On 14 Feb. 1668 Brooke presented his main report on miscarriages, blaming faulty intelligence, the failure to fortify the Medway towns, and payment of seamen by ticket. In the debate that followed he said:
It is not probable that the King should be better advised by the Council that has so ill advised him already. He cannot [be] better advised than by us, of whom he cannot have the least suspicion of sedition or disloyalty.
He hoped that the bill for triennial Parliaments, brought in by Sir Richard Temple on 18 Feb., would not be thrown out; but he was not allowed to read an anonymous accusation of selling offices, believed to be aimed at William Coventry. He told Pepys that: ‘We will not give any money, be the pretence never so great, nay, though the enemy was in the River of Thames again, till we know what is become of the last money given’. He opposed, both in debate and division, the King’s request to consider supply every day. When his kinsman Sir Samuel Barnardiston became deputy governor of the East India Company, Brooke presented their petition against the decision of the House of Lords in Skinner’scase. He carried three messages from the House to the public accounts commission, from whom he brought on 24 Apr., together with Sir Robert Carr, objections to the naval accounts submitted by Sir George Carteret. Four days later he introduced an unsuccessful wrecking proviso to extend the Conventicles Act to Papists. When the miscarriages investigation turned to the failure to follow up the success off Lowestoft in 1665, Brooke defended Sir John Harman; but he took the chair in the committee to amend the articles of impeachment against Henry Brouncker, which he carried to the Lords on 8 May.7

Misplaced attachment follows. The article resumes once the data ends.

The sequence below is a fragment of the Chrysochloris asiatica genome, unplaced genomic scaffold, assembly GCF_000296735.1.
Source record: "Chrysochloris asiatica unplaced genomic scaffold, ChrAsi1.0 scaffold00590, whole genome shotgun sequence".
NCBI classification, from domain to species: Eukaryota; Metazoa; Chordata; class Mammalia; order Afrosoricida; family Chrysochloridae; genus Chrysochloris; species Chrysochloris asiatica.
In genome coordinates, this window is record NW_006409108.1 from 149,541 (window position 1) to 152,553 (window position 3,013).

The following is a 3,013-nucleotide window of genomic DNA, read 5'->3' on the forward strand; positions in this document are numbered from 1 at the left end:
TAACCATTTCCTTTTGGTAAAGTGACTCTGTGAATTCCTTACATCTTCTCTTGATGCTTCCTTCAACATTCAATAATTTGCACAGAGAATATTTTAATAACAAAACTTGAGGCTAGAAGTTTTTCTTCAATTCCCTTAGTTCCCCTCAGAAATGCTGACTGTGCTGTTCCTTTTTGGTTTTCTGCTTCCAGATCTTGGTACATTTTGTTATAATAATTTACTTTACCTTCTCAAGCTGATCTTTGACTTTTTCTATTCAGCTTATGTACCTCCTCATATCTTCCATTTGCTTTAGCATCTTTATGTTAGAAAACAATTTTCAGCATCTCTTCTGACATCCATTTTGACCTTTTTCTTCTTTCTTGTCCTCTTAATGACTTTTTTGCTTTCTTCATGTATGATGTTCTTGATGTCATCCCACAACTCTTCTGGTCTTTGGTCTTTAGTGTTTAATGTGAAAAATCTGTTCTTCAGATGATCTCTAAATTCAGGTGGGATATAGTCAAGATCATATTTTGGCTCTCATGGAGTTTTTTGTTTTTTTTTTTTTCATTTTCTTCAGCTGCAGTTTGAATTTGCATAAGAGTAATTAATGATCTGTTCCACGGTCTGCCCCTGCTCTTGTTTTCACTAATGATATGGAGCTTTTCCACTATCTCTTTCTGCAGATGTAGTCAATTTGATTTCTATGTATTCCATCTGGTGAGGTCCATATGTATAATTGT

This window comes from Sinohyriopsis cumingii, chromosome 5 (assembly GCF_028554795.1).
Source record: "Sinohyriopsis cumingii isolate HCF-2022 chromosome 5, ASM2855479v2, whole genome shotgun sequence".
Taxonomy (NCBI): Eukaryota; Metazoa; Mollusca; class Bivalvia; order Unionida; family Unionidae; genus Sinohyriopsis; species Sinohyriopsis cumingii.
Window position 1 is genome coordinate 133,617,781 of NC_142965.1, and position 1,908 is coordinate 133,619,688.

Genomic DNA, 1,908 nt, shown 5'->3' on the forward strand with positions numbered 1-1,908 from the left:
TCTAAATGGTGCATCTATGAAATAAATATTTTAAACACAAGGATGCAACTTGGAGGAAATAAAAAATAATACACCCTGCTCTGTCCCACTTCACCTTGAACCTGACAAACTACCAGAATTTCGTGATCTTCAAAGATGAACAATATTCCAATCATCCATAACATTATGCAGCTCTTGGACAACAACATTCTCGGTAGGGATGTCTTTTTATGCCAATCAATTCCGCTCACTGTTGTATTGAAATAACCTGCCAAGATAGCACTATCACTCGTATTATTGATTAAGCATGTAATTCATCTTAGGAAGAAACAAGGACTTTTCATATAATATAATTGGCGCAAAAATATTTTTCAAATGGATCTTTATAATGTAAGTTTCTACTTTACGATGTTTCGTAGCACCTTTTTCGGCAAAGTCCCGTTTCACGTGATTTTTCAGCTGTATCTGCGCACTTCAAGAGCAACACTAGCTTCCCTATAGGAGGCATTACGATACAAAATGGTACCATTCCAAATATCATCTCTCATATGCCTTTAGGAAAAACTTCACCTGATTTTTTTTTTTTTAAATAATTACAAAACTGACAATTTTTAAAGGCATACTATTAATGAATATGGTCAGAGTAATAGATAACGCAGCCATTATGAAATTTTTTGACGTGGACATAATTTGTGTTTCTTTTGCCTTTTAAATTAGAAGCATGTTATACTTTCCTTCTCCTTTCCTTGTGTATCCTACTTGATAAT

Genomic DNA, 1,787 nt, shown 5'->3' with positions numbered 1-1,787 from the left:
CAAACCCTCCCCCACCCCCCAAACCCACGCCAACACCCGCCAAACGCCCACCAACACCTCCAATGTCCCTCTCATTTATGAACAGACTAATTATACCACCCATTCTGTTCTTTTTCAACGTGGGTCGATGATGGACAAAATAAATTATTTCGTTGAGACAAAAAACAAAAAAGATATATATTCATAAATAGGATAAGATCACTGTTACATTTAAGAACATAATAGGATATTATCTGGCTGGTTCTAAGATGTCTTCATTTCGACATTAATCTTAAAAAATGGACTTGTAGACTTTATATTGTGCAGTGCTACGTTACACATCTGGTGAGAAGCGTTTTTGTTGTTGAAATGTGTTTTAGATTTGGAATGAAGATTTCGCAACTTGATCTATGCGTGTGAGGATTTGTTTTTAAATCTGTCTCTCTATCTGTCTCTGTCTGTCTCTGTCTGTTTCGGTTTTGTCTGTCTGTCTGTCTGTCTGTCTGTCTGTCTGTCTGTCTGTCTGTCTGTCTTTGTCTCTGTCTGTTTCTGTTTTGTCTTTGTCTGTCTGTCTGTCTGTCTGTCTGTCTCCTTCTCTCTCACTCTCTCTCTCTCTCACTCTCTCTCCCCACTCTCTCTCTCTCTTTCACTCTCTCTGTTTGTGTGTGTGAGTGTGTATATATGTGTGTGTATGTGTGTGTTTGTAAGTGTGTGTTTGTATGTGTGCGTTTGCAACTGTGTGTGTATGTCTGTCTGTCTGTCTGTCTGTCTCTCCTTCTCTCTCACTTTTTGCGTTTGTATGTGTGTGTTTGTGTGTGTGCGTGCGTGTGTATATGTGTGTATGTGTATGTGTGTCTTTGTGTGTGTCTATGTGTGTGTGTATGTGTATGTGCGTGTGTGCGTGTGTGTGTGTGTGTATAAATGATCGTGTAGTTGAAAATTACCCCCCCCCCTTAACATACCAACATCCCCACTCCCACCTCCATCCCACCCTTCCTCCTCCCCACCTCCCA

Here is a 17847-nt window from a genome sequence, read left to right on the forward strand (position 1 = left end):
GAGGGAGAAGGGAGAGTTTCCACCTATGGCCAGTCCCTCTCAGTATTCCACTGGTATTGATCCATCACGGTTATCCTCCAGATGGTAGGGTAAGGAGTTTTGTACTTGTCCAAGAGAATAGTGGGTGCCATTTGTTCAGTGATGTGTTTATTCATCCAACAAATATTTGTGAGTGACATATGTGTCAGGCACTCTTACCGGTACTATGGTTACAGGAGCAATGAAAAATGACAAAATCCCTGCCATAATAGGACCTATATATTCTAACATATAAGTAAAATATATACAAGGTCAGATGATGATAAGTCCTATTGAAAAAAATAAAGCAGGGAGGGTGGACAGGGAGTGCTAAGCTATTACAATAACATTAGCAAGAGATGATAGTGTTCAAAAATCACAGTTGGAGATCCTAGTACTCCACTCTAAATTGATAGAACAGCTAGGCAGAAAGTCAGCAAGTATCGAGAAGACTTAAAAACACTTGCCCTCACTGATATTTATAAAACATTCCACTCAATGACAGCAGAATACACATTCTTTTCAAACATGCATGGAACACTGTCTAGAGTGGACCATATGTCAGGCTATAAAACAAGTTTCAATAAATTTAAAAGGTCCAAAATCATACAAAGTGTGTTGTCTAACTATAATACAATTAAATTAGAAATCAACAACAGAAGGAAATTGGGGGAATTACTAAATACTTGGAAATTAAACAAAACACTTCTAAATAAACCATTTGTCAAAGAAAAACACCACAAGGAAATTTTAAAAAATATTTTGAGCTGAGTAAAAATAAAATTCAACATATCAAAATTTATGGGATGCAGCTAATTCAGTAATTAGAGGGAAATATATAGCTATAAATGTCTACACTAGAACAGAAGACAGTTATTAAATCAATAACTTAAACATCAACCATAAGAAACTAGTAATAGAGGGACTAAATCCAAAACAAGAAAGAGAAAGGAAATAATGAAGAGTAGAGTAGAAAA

When Parliament met again in August, ‘Brooke made a motion that the House might sit till the Lords were adjourned, lest they should imprison Sir Samuel Barnardiston again’. But he found few supporters, and before the next session he was dead. He retired to France ‘upon the distress of his affairs’, and was drowned while bathing in the Rhone at Avignon in June 1669. Brooke was a major loss to the country party, for, as Pepys noted, ‘he do happen to be held a considerable person, of a young man, both for sobriety and ability’. Though his zeal for economy may be explained by his own financial difficulties, his unimpeachable Anglicanism and his independence of judgment made him one of the most respected country gentlemen in the House. His Suffolk property eventually passed to his nephew Sir Charles Blois, but Wanstead was sold by his trustees, with the assent of his sister Mary, his nephew Nathaniel Bacon, the Virginian rebel, and his brother-in-law Wa